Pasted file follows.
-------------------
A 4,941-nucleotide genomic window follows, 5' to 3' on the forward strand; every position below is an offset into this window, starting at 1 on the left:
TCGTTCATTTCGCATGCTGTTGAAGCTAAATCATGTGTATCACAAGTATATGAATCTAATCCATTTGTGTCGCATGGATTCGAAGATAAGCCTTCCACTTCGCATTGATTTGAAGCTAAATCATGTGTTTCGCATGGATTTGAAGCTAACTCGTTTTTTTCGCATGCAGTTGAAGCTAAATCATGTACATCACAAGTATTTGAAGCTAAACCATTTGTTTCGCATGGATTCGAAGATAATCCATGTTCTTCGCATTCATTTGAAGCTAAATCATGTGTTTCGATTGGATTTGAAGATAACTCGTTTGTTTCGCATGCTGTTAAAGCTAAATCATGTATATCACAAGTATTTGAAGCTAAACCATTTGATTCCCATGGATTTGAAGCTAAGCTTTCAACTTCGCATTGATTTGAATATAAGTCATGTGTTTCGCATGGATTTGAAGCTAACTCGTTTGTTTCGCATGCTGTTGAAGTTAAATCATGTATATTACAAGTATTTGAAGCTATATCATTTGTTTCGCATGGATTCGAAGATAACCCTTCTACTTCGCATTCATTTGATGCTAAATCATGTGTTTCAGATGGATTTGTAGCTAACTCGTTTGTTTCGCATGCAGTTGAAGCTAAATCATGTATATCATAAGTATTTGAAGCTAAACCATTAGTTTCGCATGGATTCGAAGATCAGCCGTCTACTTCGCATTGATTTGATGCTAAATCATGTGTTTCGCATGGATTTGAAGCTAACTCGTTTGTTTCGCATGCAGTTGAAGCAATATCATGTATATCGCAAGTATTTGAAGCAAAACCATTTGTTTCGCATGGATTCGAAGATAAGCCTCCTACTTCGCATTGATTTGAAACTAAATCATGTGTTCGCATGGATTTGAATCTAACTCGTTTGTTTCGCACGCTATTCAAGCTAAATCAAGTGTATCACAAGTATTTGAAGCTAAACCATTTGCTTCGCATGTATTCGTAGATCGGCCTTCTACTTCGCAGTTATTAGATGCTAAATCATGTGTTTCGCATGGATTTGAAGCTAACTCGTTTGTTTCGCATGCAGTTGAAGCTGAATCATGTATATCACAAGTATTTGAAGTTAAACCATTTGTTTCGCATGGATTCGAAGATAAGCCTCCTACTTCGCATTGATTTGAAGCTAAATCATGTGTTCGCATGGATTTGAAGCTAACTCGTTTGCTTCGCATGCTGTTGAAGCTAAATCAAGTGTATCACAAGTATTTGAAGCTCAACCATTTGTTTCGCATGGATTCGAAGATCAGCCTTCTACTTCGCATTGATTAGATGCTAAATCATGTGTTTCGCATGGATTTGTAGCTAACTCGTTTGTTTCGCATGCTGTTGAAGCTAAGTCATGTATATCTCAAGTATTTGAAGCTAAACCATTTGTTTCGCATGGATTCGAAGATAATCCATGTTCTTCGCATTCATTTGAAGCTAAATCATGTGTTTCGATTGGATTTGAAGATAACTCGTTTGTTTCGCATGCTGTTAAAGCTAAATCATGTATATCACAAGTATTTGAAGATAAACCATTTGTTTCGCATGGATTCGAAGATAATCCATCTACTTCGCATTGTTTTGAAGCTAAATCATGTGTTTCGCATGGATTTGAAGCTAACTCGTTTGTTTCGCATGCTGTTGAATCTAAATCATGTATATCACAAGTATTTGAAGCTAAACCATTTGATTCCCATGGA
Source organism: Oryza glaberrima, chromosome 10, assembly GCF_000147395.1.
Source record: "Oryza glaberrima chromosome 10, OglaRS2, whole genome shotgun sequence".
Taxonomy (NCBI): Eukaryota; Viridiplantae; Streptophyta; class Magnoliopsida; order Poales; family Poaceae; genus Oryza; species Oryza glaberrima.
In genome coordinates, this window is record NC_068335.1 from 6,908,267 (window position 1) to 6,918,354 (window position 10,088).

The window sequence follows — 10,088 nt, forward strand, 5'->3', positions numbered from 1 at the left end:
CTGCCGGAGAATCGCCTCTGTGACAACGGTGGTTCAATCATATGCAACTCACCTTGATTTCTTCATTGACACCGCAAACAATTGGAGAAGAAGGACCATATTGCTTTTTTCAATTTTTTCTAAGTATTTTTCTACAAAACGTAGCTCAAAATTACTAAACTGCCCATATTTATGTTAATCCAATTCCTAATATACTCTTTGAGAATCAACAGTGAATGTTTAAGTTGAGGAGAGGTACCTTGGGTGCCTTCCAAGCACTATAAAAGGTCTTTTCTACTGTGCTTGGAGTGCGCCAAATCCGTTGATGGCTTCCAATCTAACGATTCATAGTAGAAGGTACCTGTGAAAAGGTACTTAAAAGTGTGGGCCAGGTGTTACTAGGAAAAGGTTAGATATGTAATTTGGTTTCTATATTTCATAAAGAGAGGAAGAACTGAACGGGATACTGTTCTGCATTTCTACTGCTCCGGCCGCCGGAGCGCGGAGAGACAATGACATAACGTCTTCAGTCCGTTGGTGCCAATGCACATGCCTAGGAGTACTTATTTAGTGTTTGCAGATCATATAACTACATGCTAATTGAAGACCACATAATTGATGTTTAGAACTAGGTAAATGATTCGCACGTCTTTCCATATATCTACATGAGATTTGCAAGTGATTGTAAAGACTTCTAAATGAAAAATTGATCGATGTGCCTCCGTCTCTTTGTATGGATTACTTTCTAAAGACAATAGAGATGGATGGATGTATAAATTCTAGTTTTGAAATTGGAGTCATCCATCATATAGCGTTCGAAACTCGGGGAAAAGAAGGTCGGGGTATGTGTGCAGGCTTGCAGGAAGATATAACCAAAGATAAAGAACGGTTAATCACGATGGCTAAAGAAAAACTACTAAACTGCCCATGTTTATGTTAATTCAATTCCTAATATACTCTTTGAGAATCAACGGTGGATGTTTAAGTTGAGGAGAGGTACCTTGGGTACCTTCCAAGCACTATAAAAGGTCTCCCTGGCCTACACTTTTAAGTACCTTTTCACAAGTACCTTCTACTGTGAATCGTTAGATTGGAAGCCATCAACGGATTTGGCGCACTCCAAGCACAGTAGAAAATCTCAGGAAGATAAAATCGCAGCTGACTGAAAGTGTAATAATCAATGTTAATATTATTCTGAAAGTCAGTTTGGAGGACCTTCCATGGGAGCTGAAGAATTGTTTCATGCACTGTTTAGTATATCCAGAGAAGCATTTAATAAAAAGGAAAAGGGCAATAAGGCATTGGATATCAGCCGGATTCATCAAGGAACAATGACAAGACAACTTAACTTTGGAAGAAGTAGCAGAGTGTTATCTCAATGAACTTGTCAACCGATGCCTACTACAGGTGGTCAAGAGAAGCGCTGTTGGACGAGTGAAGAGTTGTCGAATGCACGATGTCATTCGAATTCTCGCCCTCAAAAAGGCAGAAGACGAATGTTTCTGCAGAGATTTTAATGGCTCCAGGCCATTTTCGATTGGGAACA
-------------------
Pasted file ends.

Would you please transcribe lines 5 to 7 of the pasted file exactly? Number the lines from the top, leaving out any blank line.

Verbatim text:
Taxonomy (NCBI): Eukaryota; Viridiplantae; Streptophyta; class Magnoliopsida; order Poales; family Poaceae; genus Oryza; species Oryza glaberrima.
In genome coordinates, this window is record NC_068335.1 from 6,908,267 (window position 1) to 6,918,354 (window position 10,088).

The window sequence follows — 10,088 nt, forward strand, 5'->3', positions numbered from 1 at the left end: